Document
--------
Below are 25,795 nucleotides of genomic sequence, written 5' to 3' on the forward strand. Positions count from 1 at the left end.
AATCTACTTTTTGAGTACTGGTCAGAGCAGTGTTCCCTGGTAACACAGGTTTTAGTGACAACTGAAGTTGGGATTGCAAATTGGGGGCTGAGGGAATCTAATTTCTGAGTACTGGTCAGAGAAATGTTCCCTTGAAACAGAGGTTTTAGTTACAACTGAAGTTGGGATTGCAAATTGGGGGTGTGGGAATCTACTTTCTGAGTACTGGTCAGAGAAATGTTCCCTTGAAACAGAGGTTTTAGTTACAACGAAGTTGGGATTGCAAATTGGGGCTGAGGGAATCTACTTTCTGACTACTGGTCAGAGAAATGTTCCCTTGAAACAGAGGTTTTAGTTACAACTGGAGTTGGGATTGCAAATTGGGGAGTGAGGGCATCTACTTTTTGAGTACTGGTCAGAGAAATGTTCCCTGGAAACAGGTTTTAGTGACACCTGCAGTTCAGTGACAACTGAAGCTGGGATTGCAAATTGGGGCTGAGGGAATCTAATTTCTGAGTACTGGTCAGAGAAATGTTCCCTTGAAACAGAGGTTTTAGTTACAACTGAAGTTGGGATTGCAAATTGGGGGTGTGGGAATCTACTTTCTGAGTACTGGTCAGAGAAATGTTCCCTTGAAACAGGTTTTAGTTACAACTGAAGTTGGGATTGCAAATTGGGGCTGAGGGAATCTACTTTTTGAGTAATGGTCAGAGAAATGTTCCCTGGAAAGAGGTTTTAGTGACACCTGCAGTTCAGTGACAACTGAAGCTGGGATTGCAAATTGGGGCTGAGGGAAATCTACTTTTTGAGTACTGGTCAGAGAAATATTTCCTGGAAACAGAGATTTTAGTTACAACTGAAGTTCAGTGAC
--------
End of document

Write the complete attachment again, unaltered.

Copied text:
Below are 25,795 nucleotides of genomic sequence, written 5' to 3' on the forward strand. Positions count from 1 at the left end.
AATCTACTTTTTGAGTACTGGTCAGAGCAGTGTTCCCTGGTAACACAGGTTTTAGTGACAACTGAAGTTGGGATTGCAAATTGGGGGCTGAGGGAATCTAATTTCTGAGTACTGGTCAGAGAAATGTTCCCTTGAAACAGAGGTTTTAGTTACAACTGAAGTTGGGATTGCAAATTGGGGGTGTGGGAATCTACTTTCTGAGTACTGGTCAGAGAAATGTTCCCTTGAAACAGAGGTTTTAGTTACAACGAAGTTGGGATTGCAAATTGGGGCTGAGGGAATCTACTTTCTGACTACTGGTCAGAGAAATGTTCCCTTGAAACAGAGGTTTTAGTTACAACTGGAGTTGGGATTGCAAATTGGGGAGTGAGGGCATCTACTTTTTGAGTACTGGTCAGAGAAATGTTCCCTGGAAACAGGTTTTAGTGACACCTGCAGTTCAGTGACAACTGAAGCTGGGATTGCAAATTGGGGCTGAGGGAATCTAATTTCTGAGTACTGGTCAGAGAAATGTTCCCTTGAAACAGAGGTTTTAGTTACAACTGAAGTTGGGATTGCAAATTGGGGGTGTGGGAATCTACTTTCTGAGTACTGGTCAGAGAAATGTTCCCTTGAAACAGGTTTTAGTTACAACTGAAGTTGGGATTGCAAATTGGGGCTGAGGGAATCTACTTTTTGAGTAATGGTCAGAGAAATGTTCCCTGGAAAGAGGTTTTAGTGACACCTGCAGTTCAGTGACAACTGAAGCTGGGATTGCAAATTGGGGCTGAGGGAAATCTACTTTTTGAGTACTGGTCAGAGAAATATTTCCTGGAAACAGAGATTTTAGTTACAACTGAAGTTCAGTGAC